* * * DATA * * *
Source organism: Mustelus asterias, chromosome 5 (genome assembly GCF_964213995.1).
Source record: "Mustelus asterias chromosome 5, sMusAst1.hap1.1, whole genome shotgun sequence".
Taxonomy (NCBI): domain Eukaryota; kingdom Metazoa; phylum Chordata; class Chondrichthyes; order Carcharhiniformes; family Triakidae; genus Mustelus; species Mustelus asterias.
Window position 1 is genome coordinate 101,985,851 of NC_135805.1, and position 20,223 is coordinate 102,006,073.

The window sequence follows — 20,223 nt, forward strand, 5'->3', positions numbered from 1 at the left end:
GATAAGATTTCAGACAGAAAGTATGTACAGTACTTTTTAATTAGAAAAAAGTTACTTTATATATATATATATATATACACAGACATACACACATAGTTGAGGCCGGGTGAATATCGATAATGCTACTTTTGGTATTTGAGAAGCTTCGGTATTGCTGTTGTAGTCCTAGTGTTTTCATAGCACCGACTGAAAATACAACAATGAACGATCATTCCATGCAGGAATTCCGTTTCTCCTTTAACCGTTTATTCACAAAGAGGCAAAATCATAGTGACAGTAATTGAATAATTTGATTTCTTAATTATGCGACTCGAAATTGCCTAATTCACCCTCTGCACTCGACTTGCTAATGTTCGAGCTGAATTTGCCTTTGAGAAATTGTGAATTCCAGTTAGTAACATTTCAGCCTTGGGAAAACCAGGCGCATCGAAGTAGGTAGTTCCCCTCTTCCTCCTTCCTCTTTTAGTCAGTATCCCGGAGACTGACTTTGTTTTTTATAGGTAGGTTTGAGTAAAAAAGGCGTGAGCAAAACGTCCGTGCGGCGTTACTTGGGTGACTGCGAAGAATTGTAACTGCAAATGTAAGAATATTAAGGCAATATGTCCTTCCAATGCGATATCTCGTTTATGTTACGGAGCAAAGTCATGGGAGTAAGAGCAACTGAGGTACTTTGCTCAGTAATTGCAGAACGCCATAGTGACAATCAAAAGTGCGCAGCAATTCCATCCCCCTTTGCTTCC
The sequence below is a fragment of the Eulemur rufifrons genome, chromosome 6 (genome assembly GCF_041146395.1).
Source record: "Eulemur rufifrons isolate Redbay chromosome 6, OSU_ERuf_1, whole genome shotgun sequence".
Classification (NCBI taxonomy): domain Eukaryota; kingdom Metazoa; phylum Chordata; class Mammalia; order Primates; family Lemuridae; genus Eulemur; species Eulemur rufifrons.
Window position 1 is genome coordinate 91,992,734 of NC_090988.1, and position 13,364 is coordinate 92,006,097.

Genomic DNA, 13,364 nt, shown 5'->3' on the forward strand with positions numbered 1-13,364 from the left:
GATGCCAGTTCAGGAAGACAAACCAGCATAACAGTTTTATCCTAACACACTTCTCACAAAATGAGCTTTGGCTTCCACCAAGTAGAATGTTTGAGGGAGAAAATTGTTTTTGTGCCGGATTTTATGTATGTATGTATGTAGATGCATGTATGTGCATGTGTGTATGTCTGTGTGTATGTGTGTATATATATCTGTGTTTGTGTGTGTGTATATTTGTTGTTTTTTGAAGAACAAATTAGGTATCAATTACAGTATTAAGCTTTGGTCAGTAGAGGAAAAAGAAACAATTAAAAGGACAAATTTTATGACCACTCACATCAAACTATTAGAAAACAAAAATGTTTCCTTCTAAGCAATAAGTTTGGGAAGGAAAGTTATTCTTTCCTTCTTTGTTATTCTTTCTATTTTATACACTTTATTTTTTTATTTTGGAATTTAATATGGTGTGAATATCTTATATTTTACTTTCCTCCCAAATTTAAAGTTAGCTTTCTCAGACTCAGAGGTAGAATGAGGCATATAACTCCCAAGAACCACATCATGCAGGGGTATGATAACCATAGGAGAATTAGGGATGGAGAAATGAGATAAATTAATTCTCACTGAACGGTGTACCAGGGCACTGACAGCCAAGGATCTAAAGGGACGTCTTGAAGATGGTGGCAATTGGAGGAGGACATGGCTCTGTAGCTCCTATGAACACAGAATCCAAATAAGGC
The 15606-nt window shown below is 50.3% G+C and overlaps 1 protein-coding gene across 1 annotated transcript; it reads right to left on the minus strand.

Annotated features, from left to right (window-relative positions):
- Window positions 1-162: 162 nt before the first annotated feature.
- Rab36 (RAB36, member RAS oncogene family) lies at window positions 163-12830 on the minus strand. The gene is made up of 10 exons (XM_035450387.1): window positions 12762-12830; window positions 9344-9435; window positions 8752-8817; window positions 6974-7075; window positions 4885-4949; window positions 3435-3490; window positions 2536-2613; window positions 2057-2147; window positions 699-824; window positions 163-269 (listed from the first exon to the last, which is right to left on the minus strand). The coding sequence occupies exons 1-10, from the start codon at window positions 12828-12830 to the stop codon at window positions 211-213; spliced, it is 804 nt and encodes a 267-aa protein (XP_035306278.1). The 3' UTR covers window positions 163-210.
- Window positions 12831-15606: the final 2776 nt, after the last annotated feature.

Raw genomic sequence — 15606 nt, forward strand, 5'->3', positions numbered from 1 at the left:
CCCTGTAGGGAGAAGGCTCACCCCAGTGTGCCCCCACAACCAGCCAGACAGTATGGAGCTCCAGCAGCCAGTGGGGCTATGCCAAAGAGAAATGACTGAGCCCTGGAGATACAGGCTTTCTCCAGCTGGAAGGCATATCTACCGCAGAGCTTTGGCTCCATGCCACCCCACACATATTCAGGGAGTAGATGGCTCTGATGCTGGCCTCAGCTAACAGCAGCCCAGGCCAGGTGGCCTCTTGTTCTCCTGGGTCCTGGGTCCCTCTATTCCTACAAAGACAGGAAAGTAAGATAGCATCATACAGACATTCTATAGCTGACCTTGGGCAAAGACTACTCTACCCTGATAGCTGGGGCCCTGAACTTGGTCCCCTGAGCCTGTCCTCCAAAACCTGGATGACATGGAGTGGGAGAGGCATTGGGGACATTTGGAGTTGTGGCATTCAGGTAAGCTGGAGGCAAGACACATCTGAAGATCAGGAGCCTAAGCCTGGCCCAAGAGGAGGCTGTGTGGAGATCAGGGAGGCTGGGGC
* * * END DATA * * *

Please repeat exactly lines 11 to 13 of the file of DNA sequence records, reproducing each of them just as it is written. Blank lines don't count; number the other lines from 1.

Genomic DNA, 13,364 nt, shown 5'->3' on the forward strand with positions numbered 1-13,364 from the left:
GATGCCAGTTCAGGAAGACAAACCAGCATAACAGTTTTATCCTAACACACTTCTCACAAAATGAGCTTTGGCTTCCACCAAGTAGAATGTTTGAGGGAGAAAATTGTTTTTGTGCCGGATTTTATGTATGTATGTATGTAGATGCATGTATGTGCATGTGTGTATGTCTGTGTGTATGTGTGTATATATATCTGTGTTTGTGTGTGTGTATATTTGTTGTTTTTTGAAGAACAAATTAGGTATCAATTACAGTATTAAGCTTTGGTCAGTAGAGGAAAAAGAAACAATTAAAAGGACAAATTTTATGACCACTCACATCAAACTATTAGAAAACAAAAATGTTTCCTTCTAAGCAATAAGTTTGGGAAGGAAAGTTATTCTTTCCTTCTTTGTTATTCTTTCTATTTTATACACTTTATTTTTTTATTTTGGAATTTAATATGGTGTGAATATCTTATATTTTACTTTCCTCCCAAATTTAAAGTTAGCTTTCTCAGACTCAGAGGTAGAATGAGGCATATAACTCCCAAGAACCACATCATGCAGGGGTATGATAACCATAGGAGAATTAGGGATGGAGAAATGAGATAAATTAATTCTCACTGAACGGTGTACCAGGGCACTGACAGCCAAGGATCTAAAGGGACGTCTTGAAGATGGTGGCAATTGGAGGAGGACATGGCTCTGTAGCTCCTATGAACACAGAATCCAAATAAGGC
The 15606-nt window shown below is 50.3% G+C and overlaps 1 protein-coding gene across 1 annotated transcript; it reads right to left on the minus strand.